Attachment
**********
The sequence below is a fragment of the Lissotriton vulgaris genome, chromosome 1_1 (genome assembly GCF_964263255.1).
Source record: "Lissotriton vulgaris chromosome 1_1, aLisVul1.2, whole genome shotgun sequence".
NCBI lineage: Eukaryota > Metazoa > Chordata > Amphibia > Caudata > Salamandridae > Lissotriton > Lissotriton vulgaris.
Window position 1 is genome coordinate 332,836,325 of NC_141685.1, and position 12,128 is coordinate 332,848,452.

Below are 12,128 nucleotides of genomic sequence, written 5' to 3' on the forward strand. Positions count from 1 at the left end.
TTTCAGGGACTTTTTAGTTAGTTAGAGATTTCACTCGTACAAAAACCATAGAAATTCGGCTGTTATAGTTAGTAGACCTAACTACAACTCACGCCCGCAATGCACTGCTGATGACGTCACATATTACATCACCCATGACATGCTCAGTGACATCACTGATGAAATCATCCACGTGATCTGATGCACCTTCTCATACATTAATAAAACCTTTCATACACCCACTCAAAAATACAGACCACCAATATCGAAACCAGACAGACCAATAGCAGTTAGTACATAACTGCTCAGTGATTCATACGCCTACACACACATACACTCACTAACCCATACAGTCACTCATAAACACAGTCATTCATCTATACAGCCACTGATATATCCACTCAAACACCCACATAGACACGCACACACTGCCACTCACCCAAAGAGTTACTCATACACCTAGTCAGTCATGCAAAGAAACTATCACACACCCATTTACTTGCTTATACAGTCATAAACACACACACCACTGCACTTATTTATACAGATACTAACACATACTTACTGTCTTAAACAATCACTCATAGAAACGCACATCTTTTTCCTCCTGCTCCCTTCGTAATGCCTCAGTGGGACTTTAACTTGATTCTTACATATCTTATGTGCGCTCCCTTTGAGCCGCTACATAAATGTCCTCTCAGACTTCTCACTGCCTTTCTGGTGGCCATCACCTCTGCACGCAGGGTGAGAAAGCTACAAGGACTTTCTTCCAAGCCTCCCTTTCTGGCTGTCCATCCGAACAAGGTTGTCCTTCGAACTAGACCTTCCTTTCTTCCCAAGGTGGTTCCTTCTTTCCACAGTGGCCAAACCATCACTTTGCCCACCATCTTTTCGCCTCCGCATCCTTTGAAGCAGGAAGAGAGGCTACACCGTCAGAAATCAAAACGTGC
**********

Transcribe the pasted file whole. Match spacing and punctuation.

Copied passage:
The sequence below is a fragment of the Lissotriton vulgaris genome, chromosome 1_1 (genome assembly GCF_964263255.1).
Source record: "Lissotriton vulgaris chromosome 1_1, aLisVul1.2, whole genome shotgun sequence".
NCBI lineage: Eukaryota > Metazoa > Chordata > Amphibia > Caudata > Salamandridae > Lissotriton > Lissotriton vulgaris.
Window position 1 is genome coordinate 332,836,325 of NC_141685.1, and position 12,128 is coordinate 332,848,452.

Below are 12,128 nucleotides of genomic sequence, written 5' to 3' on the forward strand. Positions count from 1 at the left end.
TTTCAGGGACTTTTTAGTTAGTTAGAGATTTCACTCGTACAAAAACCATAGAAATTCGGCTGTTATAGTTAGTAGACCTAACTACAACTCACGCCCGCAATGCACTGCTGATGACGTCACATATTACATCACCCATGACATGCTCAGTGACATCACTGATGAAATCATCCACGTGATCTGATGCACCTTCTCATACATTAATAAAACCTTTCATACACCCACTCAAAAATACAGACCACCAATATCGAAACCAGACAGACCAATAGCAGTTAGTACATAACTGCTCAGTGATTCATACGCCTACACACACATACACTCACTAACCCATACAGTCACTCATAAACACAGTCATTCATCTATACAGCCACTGATATATCCACTCAAACACCCACATAGACACGCACACACTGCCACTCACCCAAAGAGTTACTCATACACCTAGTCAGTCATGCAAAGAAACTATCACACACCCATTTACTTGCTTATACAGTCATAAACACACACACCACTGCACTTATTTATACAGATACTAACACATACTTACTGTCTTAAACAATCACTCATAGAAACGCACATCTTTTTCCTCCTGCTCCCTTCGTAATGCCTCAGTGGGACTTTAACTTGATTCTTACATATCTTATGTGCGCTCCCTTTGAGCCGCTACATAAATGTCCTCTCAGACTTCTCACTGCCTTTCTGGTGGCCATCACCTCTGCACGCAGGGTGAGAAAGCTACAAGGACTTTCTTCCAAGCCTCCCTTTCTGGCTGTCCATCCGAACAAGGTTGTCCTTCGAACTAGACCTTCCTTTCTTCCCAAGGTGGTTCCTTCTTTCCACAGTGGCCAAACCATCACTTTGCCCACCATCTTTTCGCCTCCGCATCCTTTGAAGCAGGAAGAGAGGCTACACCGTCAGAAATCAAAACGTGC